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Safest Car Booster Seats Vary Based on Age, Weight & Height

A list of the safest car booster seats for children has been released by the Insurance Institute for Highway Safety (IIHS). The IIHS evaluated 19 new booster seats and ranked the top performers that provided the best all-around protection.

Keep Kids in the Back For Safety
The safest position for children is to ride in the back seat with a proper age- and size- restraint, until they are big enough for adult safety belts to fit securely. That means starting out in a rear-facing restraint before changing to a forward-facing restraint and then a booster seat.

All states have enacted laws requiring the use of some type of child passenger restraint system. Child passenger restraint requirements vary based on age, weight and height. There are three basic phases:

Rear-facing child restraint in the back seat

  • Ideal for babies and young children
  • Never use a rear-facing restraint in the front seat
  • Babies and toddlers should stay in a rear-facing restraint until at least
    age 2
  • Route the harness through the slots that are at or slightly below your child’s shoulders.
  • Harness should fit snug, position the chest clip even with chest/armpit.

Forward-facing child safety seats for toddlers

  • Appropriate for children from age 2 to 7 years.
  • Keep children in forward-facing restraints for as long as possible (within stated height/weight limits of the child restraint).
  • Route the harness through the slots that are at or slightly below your child’s shoulders.
  • Harness should fit snug, position the chest clip even with chest/armpit.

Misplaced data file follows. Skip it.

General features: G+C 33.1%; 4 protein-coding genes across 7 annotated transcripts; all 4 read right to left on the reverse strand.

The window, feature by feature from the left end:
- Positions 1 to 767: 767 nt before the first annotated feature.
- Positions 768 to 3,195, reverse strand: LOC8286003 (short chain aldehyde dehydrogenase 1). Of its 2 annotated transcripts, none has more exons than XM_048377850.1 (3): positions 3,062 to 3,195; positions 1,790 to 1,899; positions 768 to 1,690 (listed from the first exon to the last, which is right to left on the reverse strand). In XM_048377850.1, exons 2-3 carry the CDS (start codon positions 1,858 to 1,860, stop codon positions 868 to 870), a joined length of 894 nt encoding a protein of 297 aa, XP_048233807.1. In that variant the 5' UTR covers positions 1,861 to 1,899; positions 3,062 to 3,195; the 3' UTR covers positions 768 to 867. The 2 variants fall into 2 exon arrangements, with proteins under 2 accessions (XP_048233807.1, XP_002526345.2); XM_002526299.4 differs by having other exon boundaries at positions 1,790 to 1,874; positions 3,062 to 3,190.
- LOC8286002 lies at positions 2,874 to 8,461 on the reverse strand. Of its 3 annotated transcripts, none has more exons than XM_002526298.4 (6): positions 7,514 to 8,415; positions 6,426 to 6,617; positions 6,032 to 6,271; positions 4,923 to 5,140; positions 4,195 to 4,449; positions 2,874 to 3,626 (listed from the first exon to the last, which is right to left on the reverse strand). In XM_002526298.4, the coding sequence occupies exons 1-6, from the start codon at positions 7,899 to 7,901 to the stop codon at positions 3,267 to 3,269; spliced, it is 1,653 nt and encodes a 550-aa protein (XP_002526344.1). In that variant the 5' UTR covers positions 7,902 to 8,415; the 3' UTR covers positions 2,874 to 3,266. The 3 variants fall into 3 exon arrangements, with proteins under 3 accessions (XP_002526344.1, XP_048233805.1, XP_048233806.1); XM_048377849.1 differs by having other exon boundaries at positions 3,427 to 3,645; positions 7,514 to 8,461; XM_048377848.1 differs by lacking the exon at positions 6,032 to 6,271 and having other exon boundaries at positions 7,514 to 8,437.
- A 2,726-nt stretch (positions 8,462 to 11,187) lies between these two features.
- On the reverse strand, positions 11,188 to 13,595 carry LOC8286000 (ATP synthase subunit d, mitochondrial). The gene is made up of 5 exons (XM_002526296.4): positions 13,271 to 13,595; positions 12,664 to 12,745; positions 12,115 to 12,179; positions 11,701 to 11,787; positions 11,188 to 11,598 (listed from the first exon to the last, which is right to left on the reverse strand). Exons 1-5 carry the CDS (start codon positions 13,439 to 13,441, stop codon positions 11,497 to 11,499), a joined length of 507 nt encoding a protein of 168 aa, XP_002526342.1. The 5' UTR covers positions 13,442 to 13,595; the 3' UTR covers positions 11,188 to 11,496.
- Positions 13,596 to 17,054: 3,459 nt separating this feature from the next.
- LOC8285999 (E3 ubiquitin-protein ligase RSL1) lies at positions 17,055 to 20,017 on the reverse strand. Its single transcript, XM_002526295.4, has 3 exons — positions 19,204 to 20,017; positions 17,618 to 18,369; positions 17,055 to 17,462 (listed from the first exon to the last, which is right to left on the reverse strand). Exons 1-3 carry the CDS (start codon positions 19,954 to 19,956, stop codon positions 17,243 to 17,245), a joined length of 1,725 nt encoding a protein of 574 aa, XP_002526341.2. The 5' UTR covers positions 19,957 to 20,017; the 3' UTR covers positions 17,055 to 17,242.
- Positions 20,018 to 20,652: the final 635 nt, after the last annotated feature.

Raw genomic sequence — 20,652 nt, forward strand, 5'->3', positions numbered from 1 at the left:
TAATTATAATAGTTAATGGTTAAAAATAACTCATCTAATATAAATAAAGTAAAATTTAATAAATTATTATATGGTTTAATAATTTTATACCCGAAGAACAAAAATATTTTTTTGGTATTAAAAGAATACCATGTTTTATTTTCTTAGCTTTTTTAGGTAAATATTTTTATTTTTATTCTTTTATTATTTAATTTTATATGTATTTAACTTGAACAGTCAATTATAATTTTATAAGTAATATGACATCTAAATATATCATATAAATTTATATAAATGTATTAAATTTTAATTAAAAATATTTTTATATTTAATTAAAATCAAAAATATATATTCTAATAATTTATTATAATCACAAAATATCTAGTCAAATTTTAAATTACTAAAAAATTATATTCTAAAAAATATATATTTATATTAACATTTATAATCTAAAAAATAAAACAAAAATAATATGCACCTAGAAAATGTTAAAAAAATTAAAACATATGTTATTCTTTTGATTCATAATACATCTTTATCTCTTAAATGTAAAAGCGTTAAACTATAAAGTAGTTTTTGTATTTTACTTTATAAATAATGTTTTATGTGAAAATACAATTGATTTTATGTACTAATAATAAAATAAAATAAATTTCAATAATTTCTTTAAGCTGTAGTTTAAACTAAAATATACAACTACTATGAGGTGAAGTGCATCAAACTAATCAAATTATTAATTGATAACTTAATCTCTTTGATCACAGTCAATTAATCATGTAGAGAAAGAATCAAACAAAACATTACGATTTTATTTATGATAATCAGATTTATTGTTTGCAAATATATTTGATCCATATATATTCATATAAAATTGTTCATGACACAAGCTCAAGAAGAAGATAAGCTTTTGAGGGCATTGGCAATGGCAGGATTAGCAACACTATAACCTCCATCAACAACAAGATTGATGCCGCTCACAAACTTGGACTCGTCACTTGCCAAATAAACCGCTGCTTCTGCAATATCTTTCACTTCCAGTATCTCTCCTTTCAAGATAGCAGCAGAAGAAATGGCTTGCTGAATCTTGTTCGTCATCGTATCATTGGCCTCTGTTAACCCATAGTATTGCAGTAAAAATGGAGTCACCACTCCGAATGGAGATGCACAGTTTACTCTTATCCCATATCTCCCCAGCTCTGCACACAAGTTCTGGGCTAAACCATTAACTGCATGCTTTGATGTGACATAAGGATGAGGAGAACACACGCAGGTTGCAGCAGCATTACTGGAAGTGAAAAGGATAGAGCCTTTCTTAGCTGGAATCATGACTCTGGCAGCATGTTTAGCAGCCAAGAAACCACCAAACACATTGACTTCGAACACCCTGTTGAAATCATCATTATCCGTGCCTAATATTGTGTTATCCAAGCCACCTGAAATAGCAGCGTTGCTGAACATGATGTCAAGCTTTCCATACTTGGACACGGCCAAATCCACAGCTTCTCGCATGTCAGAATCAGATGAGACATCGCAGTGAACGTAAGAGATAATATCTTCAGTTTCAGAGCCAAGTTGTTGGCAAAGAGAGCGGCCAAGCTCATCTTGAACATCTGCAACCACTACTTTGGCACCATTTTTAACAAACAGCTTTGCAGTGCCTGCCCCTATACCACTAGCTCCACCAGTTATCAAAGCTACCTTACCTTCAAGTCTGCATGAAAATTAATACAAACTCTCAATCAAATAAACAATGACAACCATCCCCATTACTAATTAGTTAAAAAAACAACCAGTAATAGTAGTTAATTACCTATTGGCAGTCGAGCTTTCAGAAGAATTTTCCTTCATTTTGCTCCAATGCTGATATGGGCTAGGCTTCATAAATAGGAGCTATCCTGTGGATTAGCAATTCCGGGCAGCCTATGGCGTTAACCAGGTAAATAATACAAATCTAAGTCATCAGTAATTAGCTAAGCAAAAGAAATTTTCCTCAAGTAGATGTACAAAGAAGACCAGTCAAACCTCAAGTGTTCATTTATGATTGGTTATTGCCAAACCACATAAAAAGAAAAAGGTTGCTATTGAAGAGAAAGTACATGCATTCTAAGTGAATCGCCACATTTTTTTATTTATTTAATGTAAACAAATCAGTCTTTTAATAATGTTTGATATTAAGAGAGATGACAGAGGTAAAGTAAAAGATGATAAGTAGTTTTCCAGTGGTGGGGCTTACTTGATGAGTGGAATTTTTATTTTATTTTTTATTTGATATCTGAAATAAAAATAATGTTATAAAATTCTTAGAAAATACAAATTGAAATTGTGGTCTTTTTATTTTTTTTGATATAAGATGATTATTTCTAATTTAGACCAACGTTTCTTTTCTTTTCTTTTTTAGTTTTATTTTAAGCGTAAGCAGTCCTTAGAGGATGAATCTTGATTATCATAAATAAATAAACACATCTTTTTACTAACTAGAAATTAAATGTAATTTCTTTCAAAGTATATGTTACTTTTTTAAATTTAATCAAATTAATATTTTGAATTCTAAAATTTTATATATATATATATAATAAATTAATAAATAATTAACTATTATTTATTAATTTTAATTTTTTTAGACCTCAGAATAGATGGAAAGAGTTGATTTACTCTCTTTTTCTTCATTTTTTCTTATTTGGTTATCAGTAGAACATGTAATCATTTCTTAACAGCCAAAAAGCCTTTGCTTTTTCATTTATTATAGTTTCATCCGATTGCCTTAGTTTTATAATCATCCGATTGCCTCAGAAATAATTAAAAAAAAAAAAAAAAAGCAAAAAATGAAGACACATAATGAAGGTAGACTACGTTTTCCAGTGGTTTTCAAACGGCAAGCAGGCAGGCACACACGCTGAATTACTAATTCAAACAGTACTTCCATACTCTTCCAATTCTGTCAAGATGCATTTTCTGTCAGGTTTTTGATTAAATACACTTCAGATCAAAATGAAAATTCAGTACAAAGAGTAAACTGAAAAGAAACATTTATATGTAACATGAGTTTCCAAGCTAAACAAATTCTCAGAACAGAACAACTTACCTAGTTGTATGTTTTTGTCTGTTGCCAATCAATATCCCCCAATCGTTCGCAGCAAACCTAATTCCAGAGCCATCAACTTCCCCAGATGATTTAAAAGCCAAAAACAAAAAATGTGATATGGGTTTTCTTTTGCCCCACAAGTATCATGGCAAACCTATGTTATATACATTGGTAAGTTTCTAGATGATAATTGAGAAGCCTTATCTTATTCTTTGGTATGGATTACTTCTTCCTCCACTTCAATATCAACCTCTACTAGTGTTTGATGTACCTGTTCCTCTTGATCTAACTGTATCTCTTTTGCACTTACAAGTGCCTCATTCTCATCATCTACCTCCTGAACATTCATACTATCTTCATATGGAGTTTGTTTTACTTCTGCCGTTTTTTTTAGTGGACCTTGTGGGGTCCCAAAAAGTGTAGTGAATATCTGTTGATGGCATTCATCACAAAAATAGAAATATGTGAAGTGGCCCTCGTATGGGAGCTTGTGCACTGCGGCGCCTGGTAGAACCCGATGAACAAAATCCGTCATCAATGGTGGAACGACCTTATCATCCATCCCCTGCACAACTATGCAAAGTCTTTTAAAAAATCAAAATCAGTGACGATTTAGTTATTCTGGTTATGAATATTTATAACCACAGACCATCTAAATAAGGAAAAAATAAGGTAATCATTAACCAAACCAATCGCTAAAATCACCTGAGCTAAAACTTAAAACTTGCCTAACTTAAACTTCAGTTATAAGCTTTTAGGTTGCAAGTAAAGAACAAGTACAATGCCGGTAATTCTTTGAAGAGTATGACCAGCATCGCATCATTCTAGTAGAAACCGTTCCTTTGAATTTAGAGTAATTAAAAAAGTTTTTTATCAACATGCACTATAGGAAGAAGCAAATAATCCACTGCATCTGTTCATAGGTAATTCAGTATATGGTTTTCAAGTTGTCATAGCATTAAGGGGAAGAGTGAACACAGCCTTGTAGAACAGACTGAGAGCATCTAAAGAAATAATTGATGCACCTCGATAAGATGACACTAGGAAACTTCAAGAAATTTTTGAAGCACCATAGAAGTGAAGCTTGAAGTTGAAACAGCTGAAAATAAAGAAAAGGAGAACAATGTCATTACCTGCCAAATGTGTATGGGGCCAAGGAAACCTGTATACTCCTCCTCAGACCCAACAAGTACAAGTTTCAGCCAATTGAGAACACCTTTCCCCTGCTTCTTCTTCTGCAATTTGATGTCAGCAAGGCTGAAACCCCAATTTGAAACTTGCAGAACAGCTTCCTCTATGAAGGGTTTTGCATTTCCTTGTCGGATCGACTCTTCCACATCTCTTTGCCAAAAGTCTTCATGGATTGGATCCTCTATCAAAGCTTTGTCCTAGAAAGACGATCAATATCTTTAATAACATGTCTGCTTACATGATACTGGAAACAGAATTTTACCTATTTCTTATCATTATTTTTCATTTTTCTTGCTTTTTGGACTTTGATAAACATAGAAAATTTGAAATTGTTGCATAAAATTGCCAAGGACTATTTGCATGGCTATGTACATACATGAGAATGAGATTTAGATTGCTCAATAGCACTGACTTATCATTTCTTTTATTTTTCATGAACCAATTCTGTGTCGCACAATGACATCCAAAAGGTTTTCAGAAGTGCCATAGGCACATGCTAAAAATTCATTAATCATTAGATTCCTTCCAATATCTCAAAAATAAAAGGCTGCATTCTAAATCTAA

Booster Seats for Older Children

  • Kids too large for child restraints should use belt-positioning booster seats until adult belts fit properly. For some kids, that’s not until age 12.
  • The shoulder belt should fit snug across the center of the shoulder and not across the neck or face or slipping off the shoulder.
  • The lap belt should lie flat across the upper thighs and not on the stomach

Many laws require all children to ride in the rear seat whenever possible, and most states permit children over a particular age, height or weight to use an adult safety belt.

First offense fines for not complying with a state’s child passenger safety laws vary from $10 to $500. Some states also use driver’s license points as an additional penalty for noncompliance.

  •  All 50 states, the District of Columbia, Guam, the Northern Mariana Islands and the Virgin Islands require child safety seats for infants and children fitting specific standards.
  • 48 states and the District of Columbia and Puerto Rico require booster seats or other appropriate devices for children who have outgrown their child safety seats but are still too small to use an adult seat belt safely.

The only states lacking booster seat laws are Florida and South Dakota.

  • 5 states (California, Florida, Louisiana, New Jersey and New York) have seat belt requirements for school buses. Texas requires them on buses purchased after September 2010.

Need help installing the booster seat?  The National Highway Traffic Safety Administration (NHTSA) posts a Child Car Seat Inspection Station Locator. Find a child car seat inspection station nearest you. Certified technicians will inspect your child car seat, in most cases, free of charge – and show you how to correctly install and use it.
For a complete chart of Child Passenger Safety Laws for every state visit

Are you looking for a new booster seat? Feel free to share your thoughts in the comments section below!

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